Health-Related Quality of Life and Long-Term Therapy with Pravastatin and Tocopherol (Vitamin E) in Older Adults
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- Carlsson, C.M., Papcke-Benson, K., Carnes, M. et al. Drugs Aging (2002) 19: 793. doi:10.2165/00002512-200219100-00008
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Introduction: Concerns about the effects of HMG-CoA reductase inhibitors (‘statins’) on health-related quality of life may contribute to their underuse in older adults with and at risk for cardiovascular disease. These concerns also may prevent clinicians from enrolling older patients in clinical trials assessing the efficacy of statins as a preventive therapy for Alzheimer’s disease.
Objective: To determine the effects of pravastatin and tocopherol (vitamin E), alone and in combination, on health-related quality of life in older adults.
Study design: Double-blind, randomised, placebo-controlled, crossover study.
Participants: Forty-one community-dwelling men and women aged ≥70 years with low-density lipoprotein-cholesterol (LDL-C) ≥3.62 mmol/L (140 mg/dl) participated.
Methods: Subjects received pravastatin for 6 months then pravastatin plus tocopherol for an additional 6 months (group 1), or tocopherol for 6 months then pravastatin plus tocopherol for an additional 6 months (group 2). Dosages were pravastatin 20mg daily and tocopherol 400IU daily.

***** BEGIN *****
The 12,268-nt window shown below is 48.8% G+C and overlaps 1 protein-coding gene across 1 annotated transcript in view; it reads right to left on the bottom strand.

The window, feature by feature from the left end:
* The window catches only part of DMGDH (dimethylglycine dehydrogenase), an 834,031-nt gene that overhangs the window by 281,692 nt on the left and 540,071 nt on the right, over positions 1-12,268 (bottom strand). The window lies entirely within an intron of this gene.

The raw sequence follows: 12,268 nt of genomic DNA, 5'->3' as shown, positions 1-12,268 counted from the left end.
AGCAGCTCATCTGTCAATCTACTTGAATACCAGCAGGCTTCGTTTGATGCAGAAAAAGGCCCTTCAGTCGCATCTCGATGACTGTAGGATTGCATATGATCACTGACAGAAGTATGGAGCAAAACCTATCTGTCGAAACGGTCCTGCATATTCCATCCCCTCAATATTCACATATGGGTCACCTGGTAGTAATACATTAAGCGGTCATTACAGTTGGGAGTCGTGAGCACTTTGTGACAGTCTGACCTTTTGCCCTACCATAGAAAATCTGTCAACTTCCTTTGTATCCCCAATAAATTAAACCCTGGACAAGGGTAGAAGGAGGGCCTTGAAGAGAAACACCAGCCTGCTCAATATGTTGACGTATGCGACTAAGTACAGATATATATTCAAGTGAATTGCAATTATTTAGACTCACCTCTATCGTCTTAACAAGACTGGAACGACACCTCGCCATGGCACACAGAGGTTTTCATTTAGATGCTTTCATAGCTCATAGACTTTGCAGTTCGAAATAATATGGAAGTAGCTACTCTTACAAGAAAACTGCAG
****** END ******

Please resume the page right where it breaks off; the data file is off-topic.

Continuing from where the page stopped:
Main outcome measures: The following health-related quality-of-life measures were assessed at baseline, after 6 months and after 1 year: health perception, depression, physical function, cognitive function and sleep behaviour. In addition, data on adverse effects and laboratory abnormalities were obtained.
Results: Pravastatin reduced levels of total cholesterol (−21%, p < 0.001) and LDL-C (−29%, p < 0.001). Health-related quality-of-life scores, physical adverse effects, muscle enzyme levels and liver function tests did not change after 12 months of therapy with pravastatin, tocopherol or their combination.
Conclusion: Both pravastatin and tocopherol have a good safety profile, are well tolerated and do not adversely affect health-related quality of life in older patients with hypercholesterolaemia. Given the significant beneficial cardiovascular effects of statin therapy in older adults and the potential role of statins in prevention of Alzheimer’s disease, concerns about adverse effects on quality of life should not deter use of these medications in this population.